Deploying an AES-128 Encrypted HTTP Live Stream (HLS)

Deploying an AES-128 Encrypted HTTP Live Stream (HLS)
Photo by Libby Penner / Unsplash

HTTP Live Streaming (HLS) is an HTTP-based adaptive bitrate streaming communications protocol developed by Apple Inc. and released in 2009.

Some key points of HLS:

  1. Created by Apple.
  2. Consists of a playlist/manifest file (e.g. index.m3u8) and segment video files (e.g. index01.ts).
  3. H264 codec of video + AAC of audio.
  4. Use HTTP, easily leveraging CDN to reach the widest audience without worring about the bandwidth and firewalls.
  5. Adaptive streaming, enables changing the quality of the video mid-stream.
  6. Widely supported across devicies and platforms. PC, mobile, Web, IOS, Andorid, etc.


Let's start from an sample video, which can be downloaded from vimeo. In this post, we are going to:

  1. Convert the sample video from MP4 to HLS (a .m3u8 playlist file and .ts segment files) with AES-128 encryption method;
  2. Serve the key files on a key server;
  3. Serve the HLS files on a content server;
  4. Test the deployment with VLC player and video.js.

πŸ”„ Transcode (MP4 -> HLS)

The original sample video was in .mp4 format. While we need HLS files to serve with. We can use ffmpeg to do the transcoding.

Without AES-128, we can simply run the following command:

ffmpeg -i sample-video.mp4 -codec: copy -start_number 0 -hls_time 10 -hls_list_size 0 -f hls sample-noaes.m3u8

Open sample-noaes.m3u8 with VLC player. You should see it playing well.

With AES-128, we need to firstly generate an encryption key and an optional IV (initialization vector) for the AES algorithm.

openssl rand 16 > enc.key  # Key to encrypt the video
openssl rand -hex 16       # IV# de0efc88a53c730aa764648e545e3874

And then make a key info file having the following content:

Path to the key file
IV (optional)

Which is used by ffmpeg. e.g. enc.keyinfo:
  • The first line is the URI of the key. Which will be written to m3u8 file. And the player will consult this URI for the key to decrypt the segments files while playing.
  • The second line is the path to the file containg the encryption/decription key.
  • The third line is an optional initialization vector.

Now then, we can feed it to ffmpeg to do the transcoding again. But this time, we should get an encrypted version of the output:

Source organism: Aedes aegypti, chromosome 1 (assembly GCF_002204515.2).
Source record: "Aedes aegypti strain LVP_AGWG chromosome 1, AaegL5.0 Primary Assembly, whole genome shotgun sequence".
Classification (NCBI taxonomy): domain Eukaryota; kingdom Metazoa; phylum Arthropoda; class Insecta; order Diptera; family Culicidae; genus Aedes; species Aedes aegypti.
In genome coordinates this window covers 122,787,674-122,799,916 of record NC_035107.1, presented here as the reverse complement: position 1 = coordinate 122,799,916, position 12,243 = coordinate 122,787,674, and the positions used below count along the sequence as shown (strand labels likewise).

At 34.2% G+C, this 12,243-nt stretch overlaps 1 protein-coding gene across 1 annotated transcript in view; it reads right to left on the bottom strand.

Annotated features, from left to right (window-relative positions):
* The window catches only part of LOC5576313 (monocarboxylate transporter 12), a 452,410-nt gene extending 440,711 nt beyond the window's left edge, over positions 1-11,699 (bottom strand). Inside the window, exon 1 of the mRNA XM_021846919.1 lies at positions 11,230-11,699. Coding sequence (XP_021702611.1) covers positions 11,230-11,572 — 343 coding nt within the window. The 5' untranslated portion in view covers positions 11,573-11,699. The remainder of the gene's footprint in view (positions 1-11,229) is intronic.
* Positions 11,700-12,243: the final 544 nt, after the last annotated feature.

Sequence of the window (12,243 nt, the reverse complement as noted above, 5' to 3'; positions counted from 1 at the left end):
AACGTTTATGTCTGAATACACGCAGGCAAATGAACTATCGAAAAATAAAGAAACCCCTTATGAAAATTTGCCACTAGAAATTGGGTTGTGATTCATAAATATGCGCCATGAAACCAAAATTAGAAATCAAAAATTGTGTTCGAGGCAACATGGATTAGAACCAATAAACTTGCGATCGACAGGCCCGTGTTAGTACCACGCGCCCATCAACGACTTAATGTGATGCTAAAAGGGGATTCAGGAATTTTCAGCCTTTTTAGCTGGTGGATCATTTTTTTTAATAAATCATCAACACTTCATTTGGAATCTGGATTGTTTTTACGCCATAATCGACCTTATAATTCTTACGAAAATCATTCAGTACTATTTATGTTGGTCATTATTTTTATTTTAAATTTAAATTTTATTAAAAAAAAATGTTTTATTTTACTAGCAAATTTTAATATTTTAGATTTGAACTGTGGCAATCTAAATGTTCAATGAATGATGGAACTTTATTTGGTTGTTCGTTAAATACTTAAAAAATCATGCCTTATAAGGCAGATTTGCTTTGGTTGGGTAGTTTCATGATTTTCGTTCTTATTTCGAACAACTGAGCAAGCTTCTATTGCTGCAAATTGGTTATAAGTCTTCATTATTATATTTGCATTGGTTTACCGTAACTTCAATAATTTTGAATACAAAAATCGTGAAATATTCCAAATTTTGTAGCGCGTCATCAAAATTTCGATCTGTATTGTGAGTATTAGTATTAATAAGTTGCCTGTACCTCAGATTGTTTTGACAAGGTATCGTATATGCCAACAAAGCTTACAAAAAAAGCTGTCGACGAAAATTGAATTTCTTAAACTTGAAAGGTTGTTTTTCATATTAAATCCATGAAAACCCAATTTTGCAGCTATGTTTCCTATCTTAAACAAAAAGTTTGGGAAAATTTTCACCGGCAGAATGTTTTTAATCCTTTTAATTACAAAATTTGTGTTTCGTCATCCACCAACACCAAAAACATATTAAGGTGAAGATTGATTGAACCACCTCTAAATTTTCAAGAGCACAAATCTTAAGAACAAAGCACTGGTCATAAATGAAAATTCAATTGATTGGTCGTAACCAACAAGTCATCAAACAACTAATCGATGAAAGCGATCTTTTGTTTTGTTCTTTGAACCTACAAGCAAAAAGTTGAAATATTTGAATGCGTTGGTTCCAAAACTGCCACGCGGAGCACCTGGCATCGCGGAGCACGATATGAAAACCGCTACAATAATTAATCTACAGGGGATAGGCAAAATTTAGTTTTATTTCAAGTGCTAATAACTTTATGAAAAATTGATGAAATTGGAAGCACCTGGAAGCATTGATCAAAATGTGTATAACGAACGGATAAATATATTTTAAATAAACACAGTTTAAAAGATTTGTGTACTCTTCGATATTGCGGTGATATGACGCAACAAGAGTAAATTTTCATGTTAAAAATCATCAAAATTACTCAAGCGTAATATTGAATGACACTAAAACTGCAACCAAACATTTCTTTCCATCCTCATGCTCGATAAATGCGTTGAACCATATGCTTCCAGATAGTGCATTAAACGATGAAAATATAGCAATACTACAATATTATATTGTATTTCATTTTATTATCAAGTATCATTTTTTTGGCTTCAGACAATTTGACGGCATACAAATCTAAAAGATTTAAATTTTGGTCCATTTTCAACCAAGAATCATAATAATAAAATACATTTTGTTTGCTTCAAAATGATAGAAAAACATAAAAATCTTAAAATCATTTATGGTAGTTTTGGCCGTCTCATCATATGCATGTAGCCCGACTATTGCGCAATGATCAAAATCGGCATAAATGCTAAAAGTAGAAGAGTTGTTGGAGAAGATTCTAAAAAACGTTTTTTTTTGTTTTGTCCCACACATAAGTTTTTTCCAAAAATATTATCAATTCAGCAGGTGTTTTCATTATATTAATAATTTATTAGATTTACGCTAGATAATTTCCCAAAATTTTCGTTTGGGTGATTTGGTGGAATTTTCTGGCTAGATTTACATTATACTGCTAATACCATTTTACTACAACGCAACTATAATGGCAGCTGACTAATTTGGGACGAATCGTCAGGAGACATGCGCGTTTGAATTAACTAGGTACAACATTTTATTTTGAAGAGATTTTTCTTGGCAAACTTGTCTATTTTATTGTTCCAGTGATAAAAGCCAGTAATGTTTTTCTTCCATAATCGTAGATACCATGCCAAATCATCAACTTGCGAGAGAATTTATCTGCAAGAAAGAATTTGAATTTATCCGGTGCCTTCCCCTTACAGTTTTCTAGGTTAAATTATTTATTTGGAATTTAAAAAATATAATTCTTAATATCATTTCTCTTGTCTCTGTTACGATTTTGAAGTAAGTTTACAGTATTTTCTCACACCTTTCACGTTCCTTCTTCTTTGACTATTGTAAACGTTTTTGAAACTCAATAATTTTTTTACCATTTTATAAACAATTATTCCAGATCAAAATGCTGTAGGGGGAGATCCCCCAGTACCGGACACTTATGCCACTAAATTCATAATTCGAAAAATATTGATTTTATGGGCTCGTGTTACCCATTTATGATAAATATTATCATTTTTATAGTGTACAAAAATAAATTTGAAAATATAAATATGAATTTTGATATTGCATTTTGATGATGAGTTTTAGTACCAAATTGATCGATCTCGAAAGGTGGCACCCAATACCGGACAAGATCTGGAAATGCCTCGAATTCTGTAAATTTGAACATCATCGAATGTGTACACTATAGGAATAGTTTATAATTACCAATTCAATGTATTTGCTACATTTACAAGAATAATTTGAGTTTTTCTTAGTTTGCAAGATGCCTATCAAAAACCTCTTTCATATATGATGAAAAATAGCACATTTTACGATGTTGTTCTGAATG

ffmpeg \
  -i sample-video.mp4 \  # input file
  -hls_time 9 \ # 9s for each chunk
  -hls_key_info_file enc.keyinfo \ # encryption key
  -hls_playlist_type vod \ # video on demand mode
  -hls_segment_filename "sample-%d.ts" \ # name the segment files in pattern
  sample.m3u8 # HLS playlist (aka. HLS manifest)

Open sample.m3u8 with VLC. It won't play. Because VLC tried to retrieve the key file from this URI as noted in sample.m3u8. But it failed. Since we don't have this key server ready, yet.

πŸ”‘ Start a Key Server

Let's serve our key file enc.key on a web server and make it accessible from the URI above. Then go back to check if VLC can play this sample.m3u8.

I recommend using Caddy to start up a web server. Which should be easy to learn. Sample site configuration in the Caddyfile: {
  log {
    level INFO

  tls {
    alpn http/1.1

  file_server {
    root /var/www/

Copy file enc.key to our web server in the path specified by the URI. And open sample.m3u8 again. This time it should work, since the key URI became accessible.

VLC Opens HLS Playlist

🎞️ Start a Content Server

So far, our encryption key file has been served well on our key server. As long as we move our video content to a web server, too. We can consume our videos online with assistance of video players. We call it a Content Server.

Again, we use Caddy to achieve our goal: {
  log {
    level INFO

  tls {
    alpn http/1.1

  file_server {
    root /var/www/
    index index.html

Copy the playlist file and segment files to the web server. Under /sample folder in my case. And it's now accessible at Try open it with VLC player (Media > Open Network Stream...). It should work like a charm.

πŸ“Ί Use of video.js

Now that we have set up servers to host our stream. Why not host a video player, too? Thus we can consume our videos through web browsers!

Here we will try video.js - the world's most popular open source HTML5 player framework.

With a little research on its official documentation. We can compose a test HTML like this:

<!DOCTYPE html>
  <link href="" rel="stylesheet" />

    <source src="/sample/index.m3u8" type="application/x-mpegURL" />
    <p class="vjs-no-js">
      To view this video please enable JavaScript, and consider upgrading to a
      web browser that
      <a href="" target="_blank"
        >supports HTML5 video</a

  <script src=""></script>

Since we need to read encryption key files from on We will meet CORS problem. Solving it by adding corresponding headers to's site configurations: {
  log {
    level INFO

  tls {
    alpn http/1.1

  file_server {
    root /var/www/

  header {
    Vary "Origin"
    Access-Control-Allow-Origin ""
    Access-Control-Allow-Methods "OPTIONS, HEAD, GET"

Visit to see the result. Also try it with your mobile devices :)


AES-128 Encrypted HLS Architecture
Architecture of an Encrypted HLS Service